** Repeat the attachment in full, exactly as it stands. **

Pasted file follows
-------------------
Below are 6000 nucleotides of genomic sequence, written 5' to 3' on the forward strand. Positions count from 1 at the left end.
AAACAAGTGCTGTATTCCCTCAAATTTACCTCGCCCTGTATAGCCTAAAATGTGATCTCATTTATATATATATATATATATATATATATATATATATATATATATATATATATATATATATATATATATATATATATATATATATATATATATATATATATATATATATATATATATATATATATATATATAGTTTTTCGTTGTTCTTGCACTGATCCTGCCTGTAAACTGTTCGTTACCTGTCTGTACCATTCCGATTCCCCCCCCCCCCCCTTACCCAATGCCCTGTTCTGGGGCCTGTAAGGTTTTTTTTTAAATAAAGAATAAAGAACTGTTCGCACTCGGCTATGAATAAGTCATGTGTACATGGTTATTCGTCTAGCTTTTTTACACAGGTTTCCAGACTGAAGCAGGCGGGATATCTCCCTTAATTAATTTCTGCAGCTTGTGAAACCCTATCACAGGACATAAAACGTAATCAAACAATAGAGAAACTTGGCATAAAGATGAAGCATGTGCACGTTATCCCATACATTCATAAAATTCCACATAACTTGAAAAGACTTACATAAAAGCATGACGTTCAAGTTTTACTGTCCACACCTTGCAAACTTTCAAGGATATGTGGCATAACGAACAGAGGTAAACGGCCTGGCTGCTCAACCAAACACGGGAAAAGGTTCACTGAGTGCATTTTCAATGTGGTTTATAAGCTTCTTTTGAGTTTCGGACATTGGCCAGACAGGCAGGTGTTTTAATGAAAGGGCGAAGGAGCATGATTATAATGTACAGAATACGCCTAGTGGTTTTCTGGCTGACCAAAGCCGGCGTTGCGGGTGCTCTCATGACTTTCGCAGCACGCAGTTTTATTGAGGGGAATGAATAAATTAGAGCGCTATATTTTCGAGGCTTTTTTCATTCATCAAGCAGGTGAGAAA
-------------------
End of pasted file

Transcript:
Below are 6000 nucleotides of genomic sequence, written 5' to 3' on the forward strand. Positions count from 1 at the left end.
AAACAAGTGCTGTATTCCCTCAAATTTACCTCGCCCTGTATAGCCTAAAATGTGATCTCATTTATATATATATATATATATATATATATATATATATATATATATATATATATATATATATATATATATATATATATATATATATATATATATATATATATATATATATATATATATATATATATATATATAGTTTTTCGTTGTTCTTGCACTGATCCTGCCTGTAAACTGTTCGTTACCTGTCTGTACCATTCCGATTCCCCCCCCCCCCCCTTACCCAATGCCCTGTTCTGGGGCCTGTAAGGTTTTTTTTTAAATAAAGAATAAAGAACTGTTCGCACTCGGCTATGAATAAGTCATGTGTACATGGTTATTCGTCTAGCTTTTTTACACAGGTTTCCAGACTGAAGCAGGCGGGATATCTCCCTTAATTAATTTCTGCAGCTTGTGAAACCCTATCACAGGACATAAAACGTAATCAAACAATAGAGAAACTTGGCATAAAGATGAAGCATGTGCACGTTATCCCATACATTCATAAAATTCCACATAACTTGAAAAGACTTACATAAAAGCATGACGTTCAAGTTTTACTGTCCACACCTTGCAAACTTTCAAGGATATGTGGCATAACGAACAGAGGTAAACGGCCTGGCTGCTCAACCAAACACGGGAAAAGGTTCACTGAGTGCATTTTCAATGTGGTTTATAAGCTTCTTTTGAGTTTCGGACATTGGCCAGACAGGCAGGTGTTTTAATGAAAGGGCGAAGGAGCATGATTATAATGTACAGAATACGCCTAGTGGTTTTCTGGCTGACCAAAGCCGGCGTTGCGGGTGCTCTCATGACTTTCGCAGCACGCAGTTTTATTGAGGGGAATGAATAAATTAGAGCGCTATATTTTCGAGGCTTTTTTCATTCATCAAGCAGGTGAGAAA